The Small Business Administration (SBA) has recently announced changes to their loan programs. Since the SBA was introduced in 1980, it has provided cash advance sums to thousands of small businesses in the U.S. looking to start or grow their ventures. However, the program has vastly evolved. The SBA now brings changes at the start of each year.
In January 2018, the SBA introduced various changes, including the addition of a brand new loan: the SBA 504 loan. Let’s explore the fundamental changes to the SBA lending programs, as well as their wider impact on commercial loans.
Changes to SBA loans: benefits and disadvantages
1. Lower equity required for acquisition loans
This year, the SBA has slashed equity requirements down to 10%. Under the previous rules for acquisition loans, amounts over $500,000 required a 25% cash injection, while deals less than this amount called for 20% or more. Now, the SBA will let banks finance up to 90% of the deal, with just 10% equity coming from the buyer. 5% must be presented in the form of cash from the buyer, while the remaining 5% will be accepted in the form of a seller note.
Pros: This rule will make small business acquisition funding more accessible to first-time buyers.
Cons: It may make acquisition more competitive.
2. Aggregate financing for green energy projects
The SBA’s Green Energy Program encourages energy conservation with an increase in financing for projects committed to finding renewable energy sources. Renewable energy sources include solar power, wind power, geothermal, biomass, and hydropower. The SBA portion of the loan will increase from $5 million to $16.5 million, and there is no limit on total project cost.
Pros: This huge injection of funding will allow energy-focused businesses to fund multiple projects.
Cons: There are some strict requirements for borrowers. To qualify for funding from the Green Energy Program, you must meet one of the following criteria:
- You must plan to buy or construct a building that consumes 10% less energy than your current location
- You must be making upgrades to the building you own to consume 10% less energy than you currently use
- You must plan to buy or construct a building that produces fuel to reduce fossil fuel consumption or purchase equipment to do so at your current business location.
3. The Franchise Directory
The SBA’s Franchise Directory plans to speed up the loan approval process and make it more consistent. This means when once a franchise is found to be eligible for the 504 loan program for equipment loans or company acquisitions, it is added to the Franchise Directory, and no other review is needed. To be included in the Directory, you will need to meet Federal Trade Commission criteria.
If you are not listed as a franchise with the SBA, you can send your documents to the administration for a ruling. Alternatively, if you’re applying for a 504 loan, you can ask your CDC (Certified Development Company) to do so on your behalf.
Pros: Faster loan approval for applicants
Cons: Potentially more red tape due to Federal Trade Commission guidelines.
4. Seller standby rule extension
The SBA has extended the “seller standby rule” to the life of a loan from its previous term of 2 years. Under the new rule, the seller debt may not be considered part of the equity unless there has been no payment of principal interest for the duration of the SBA loan, which can be 10 years or more.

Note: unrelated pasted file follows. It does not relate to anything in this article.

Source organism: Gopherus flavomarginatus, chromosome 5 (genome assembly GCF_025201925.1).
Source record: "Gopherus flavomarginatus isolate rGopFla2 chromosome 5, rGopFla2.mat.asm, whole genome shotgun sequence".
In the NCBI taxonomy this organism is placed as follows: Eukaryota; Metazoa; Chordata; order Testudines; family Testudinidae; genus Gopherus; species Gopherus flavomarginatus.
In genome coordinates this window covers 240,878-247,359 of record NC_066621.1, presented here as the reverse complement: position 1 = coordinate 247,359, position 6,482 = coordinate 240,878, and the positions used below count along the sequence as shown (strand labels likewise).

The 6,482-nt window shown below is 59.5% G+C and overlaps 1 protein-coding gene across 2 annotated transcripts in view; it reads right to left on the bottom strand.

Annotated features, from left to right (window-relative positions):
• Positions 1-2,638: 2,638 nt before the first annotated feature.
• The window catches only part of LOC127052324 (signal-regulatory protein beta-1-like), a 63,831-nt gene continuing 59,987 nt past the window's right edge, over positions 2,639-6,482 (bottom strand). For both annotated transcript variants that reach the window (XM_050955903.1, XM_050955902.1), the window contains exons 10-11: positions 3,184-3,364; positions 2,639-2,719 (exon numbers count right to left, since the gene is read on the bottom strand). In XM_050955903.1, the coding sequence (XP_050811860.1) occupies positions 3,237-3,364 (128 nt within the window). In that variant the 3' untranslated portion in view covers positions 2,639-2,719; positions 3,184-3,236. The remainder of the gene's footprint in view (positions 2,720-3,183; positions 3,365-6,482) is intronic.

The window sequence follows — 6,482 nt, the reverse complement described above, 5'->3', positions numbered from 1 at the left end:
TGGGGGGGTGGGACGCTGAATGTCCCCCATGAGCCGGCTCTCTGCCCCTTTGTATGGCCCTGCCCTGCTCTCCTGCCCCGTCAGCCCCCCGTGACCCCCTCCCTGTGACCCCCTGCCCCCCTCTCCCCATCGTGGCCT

Pros: The full standby is only on the equity portion of the deal. This change means that an agreement can be structured with a second seller note, while the buyer makes payments to the seller starting on day 1.
Cons: It may be difficult for buyers to get sellers to agree to a 10-year standby period.
5. The 25-year SBA 504 Loan
A new loan option was introduced this year to help make loans more affordable for small businesses. The 504 loan program provides companies with the funding they need to grow, but with longer terms than the previous 10-20 year repayment periods. This new loan option has become increasingly popular with borrowers seeking smaller monthly payments spread out over a longer repayment term.
Like other SBA loans, rules dictate how a 504 loan can be spent. It may be used to finance:
- The purchasing of corporate land or buildings
- The construction of corporate buildings
- To purchase equipment with a service life of 10 years or more
- To improve, upgrade or renovate existing business properties
- To refinance conventional debt
Pros: The 504 loan offers longer repayment terms with more management monthly costs, meaning you can free up cash to spend on other areas of your business. Unlike conventional loans, the longer repayment term doesn’t mean higher interest rates for business loans.
Cons: The application process for a 504 loan is complex. While the SBA backs 40% of the loan, the remainder gets split between you and a private lender. Your bank or a CDC will provide 50% of the project total, and you will make a down payment of 10%. Due to the number of lenders involved, there is a vast amount of paperwork, and there are various eligibility criteria.
To find out if you can apply for an SBA 504 loan (and for information on how to apply for a small business loan) visit the SBA website.
There are certainly reasons for small business owners to feel optimistic these days. Small business lending has transformed the entrepreneurial landscape in the U.S., and it has never been easier or more affordable to get business loans.
According to a recent SBA Loan Performance Report, there has been a 20% surge in small business funding year-on-year since 2015. With the addition of new loan terms and the SBA 504, this number is expected to grow even higher thanks to streamlined loan applications and flexible equity standards. In other words, there has never been a better time to apply for an SBA loan.
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